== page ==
Tips for Parents

I'm Confused—is Competition Good or Bad?

By Susan Magsamen, SVP Early Learning

Competition is like a very sensitive best friend. It is wonderful when handled gently and respectfully, but it can become problematic if treated obtusely, or just plain wrong.

Learning to compete well means setting goals, working hard, developing self-discipline, handling loss as well as victory, and carrying yourself with dignity no matter what the outcome. Competition also fosters self-confidence, not so much from accolades bestowed but from the knowledge that you put your mind to something and tried your best to achieve it. This is all good.

Competition can be nerve-wracking, though, and it isn’t for everyone. When too much emphasis is placed on the outcome rather than the process, competition also can be extremely corrosive, and it’s known to bring out the worst in some people. Kids (and adults) who get extremely nervous when performing in front of others, or who beat themselves up over every little mistake, may never enjoy competition. That’s o.k.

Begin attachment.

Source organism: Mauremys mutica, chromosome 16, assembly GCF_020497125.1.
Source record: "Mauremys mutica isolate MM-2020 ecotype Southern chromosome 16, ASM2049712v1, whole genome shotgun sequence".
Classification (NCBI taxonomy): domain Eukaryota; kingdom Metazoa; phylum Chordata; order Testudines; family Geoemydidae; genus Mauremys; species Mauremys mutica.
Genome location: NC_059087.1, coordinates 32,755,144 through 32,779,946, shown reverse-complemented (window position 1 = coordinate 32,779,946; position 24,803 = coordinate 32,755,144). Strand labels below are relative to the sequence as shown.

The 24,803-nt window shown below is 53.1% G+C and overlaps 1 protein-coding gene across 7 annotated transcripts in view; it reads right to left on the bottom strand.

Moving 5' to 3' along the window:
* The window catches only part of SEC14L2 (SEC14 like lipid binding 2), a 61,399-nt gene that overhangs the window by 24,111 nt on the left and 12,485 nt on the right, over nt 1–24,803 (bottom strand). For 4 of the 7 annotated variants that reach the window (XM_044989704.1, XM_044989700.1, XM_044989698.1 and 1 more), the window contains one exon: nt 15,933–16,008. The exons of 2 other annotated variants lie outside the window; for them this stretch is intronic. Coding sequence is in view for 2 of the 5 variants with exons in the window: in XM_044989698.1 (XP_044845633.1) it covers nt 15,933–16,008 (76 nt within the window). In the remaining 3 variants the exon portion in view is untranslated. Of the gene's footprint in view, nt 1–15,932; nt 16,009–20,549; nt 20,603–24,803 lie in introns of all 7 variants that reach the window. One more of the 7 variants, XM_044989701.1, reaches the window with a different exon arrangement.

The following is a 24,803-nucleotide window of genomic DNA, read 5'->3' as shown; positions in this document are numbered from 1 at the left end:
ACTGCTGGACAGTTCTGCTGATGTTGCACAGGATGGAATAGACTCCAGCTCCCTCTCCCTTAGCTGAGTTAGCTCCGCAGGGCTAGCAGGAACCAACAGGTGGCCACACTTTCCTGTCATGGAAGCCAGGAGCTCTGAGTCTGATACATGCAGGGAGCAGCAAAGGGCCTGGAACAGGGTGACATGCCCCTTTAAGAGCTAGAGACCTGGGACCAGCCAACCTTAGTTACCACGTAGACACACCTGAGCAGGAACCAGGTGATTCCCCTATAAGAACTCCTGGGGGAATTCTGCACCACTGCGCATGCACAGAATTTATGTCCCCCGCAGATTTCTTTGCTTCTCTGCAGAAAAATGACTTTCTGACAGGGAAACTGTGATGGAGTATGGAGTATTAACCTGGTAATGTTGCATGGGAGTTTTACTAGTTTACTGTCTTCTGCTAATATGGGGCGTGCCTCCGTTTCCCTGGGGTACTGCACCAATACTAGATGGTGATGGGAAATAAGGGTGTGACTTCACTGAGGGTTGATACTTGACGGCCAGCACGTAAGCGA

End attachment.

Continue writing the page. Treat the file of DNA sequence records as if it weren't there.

There are many outlets for competition in life. Some are woven into the fabric of our being, such as competing with a close sibling. Some are inherent in growing up. We all have to prove ourselves on one stage or another, be it the classroom or the workplace. From birth our parents and teachers urge us to try hard, do our best, and perform well—all competitive skills necessary for survival.

Many types of competition, though, are voluntary. You don’t have to do it! Neither does your child! If he chooses to, make sure that he is emotionally mature enough to handle it. You’ll know by the signs he gives. He should seem happy competing. Don’t force him to play soccer or do the piano recital if he’s really reluctant. And while mild nerves are normal, you don’t want him to experience severe anxiety before a competition. If he seems tense, quiet, and worried on the way to the game, or if he’s crying and panicking just before walking on stage, pay attention. He may not be ready for competition. It doesn’t mean he never will be; it just means that for now, he needs more time and more space.

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